Garden Diary - March 2011

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Thursday, 24 March 2011
Orchid Show at the New York Botanical Garden

Orchids are the most diverse among the world's plant families, with an estimated 30,000 species. The most rapidly changing group of plants and adaptable, there are terrestrial and epiphitic orchids, orchids that grow in the rain forests, temperate forests, open grasslands, moist to swampy habitats - there is even an Australian orchid that grows completely underground. Highly evolved, orchids have unique relationships with their pollinators and require specific fungus to germinate. When it comes to seed production orchids rely on quantity. The dustlike seeds (anywhere from 10,000 to 3 million) within a single pod are dispersed by the wind. Their patrimony is lacking - no food reserves to nourish the germinating seedling. It must have a symbiotic relationship with a fungus - the seedling providing the products of photosynthesis while the fungus provides nutrients. In nature very, very few of the orchid seeds manage to germinate and survive. No wonder they have such particular, specific, intimate relationships with the ecology of their habitats.

Orchids willingly crossbreed, not merely between species but even across genera. When a hybrid cross is made, all of the seedlings grown from the resulting seed pod are considered to be in the same grex (a word from Latin, referring to a flock.) Though they all have the same grex name, the orchids raised from that one seed capsule are not identical.

Genus and species names are written in italics. Cultivar names are written in Roman typeface and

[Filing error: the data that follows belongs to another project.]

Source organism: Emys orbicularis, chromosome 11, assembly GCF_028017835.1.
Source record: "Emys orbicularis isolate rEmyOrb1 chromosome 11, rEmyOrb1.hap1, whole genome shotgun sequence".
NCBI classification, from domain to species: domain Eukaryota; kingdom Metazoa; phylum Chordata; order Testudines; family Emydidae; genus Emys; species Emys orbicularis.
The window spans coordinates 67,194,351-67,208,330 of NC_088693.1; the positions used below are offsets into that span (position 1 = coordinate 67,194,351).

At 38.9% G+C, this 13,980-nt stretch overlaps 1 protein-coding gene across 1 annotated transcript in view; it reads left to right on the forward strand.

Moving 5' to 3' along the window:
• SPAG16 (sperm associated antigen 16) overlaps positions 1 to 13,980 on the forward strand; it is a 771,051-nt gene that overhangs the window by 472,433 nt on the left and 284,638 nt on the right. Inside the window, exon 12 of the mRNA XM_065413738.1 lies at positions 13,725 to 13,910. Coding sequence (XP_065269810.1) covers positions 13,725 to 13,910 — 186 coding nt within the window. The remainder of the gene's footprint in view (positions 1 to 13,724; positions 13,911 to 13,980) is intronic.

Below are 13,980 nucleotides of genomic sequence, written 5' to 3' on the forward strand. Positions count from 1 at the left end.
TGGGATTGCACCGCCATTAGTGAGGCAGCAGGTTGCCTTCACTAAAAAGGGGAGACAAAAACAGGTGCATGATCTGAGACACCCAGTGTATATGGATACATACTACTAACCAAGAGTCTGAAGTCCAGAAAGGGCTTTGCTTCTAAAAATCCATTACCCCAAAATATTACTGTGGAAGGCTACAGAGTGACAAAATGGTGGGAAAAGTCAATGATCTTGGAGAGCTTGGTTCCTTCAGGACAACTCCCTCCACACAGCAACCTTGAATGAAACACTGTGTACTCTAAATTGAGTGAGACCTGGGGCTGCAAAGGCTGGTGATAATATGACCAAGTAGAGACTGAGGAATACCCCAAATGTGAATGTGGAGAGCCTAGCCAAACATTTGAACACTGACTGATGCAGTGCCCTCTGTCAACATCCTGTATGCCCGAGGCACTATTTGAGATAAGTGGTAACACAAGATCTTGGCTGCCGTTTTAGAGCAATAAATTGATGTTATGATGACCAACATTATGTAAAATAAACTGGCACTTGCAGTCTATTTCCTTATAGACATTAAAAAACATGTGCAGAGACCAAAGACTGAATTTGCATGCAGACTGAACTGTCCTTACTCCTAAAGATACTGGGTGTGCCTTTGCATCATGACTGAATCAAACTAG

set off with a single quote mark at beginning and end. A grex name is also written in Roman typeface
but will not have quote marks. The orchids massed here are Cymbidium Enzan Stream, a grex name.

While here we see Cymbidium Enzan Stream 'In The Mood' - it belongs to the Enzan Stream grex
and the single quote marks let us know that 'In The Mood' is a cultvar name for this specific selection.

Here are two beauties: Cymbidium Featherhill Fanfare 'Desert Sands' and
Cymbidium Marie Bashir 'Lamp Lighter' - different grex, different cultivars.


Above is one of the cane orchids, Dendrobium, a genus that's popular with home growers.


Similar in form to the hardy ladyslipper orchids found in terrestrial woodlands, Paphiopedium are
native to South China, India, Southeast Asia and the Pacific Islands. Their elegant appearance and
fairly simple cultural needs make them popular with home orchid growers. The grex is Tokyo Chilwin.


A complicated name for this pansy-faced beauty. It is
Miltoniopsi Hajime Ono 'Maui Falls' 'Nainoa' You'll
need to write small if you want to fit all of it on a label.


Here's a bi-generic cross of Cattleya x Guarianthe: Callianthe Trick or Treat 'NN'

EpidendrumStar Valley 'Violet Queen' The center of each flower looks like a little bird to me.

Photo credit Sally Kydd. All rights reserved

Phaius tankervilleae 'Rabin's Raven' is a stunning plant with chocolate brown flowers,
15 or more to a stem that often reaches 4 feet tall. Nun's orchid is terrific in USDA zone 10
gardens, but likely to be awkward in cooler climates if you don't have a greenhouse.

These and many other fantastic orchids may be enoyed at the orchid show which is open from 5 March through 25 April.
hours are 10 a.m.-6 p.m., Tuesday-Sunday. Closed Mondays except for April 25, 10 a.m.-6 p.m. Tickets may be ordered on-line
Free to members, tickets are priced at $20 for adults, seniors and student tickets are $18. Children, $8, under 2 are admitted free.

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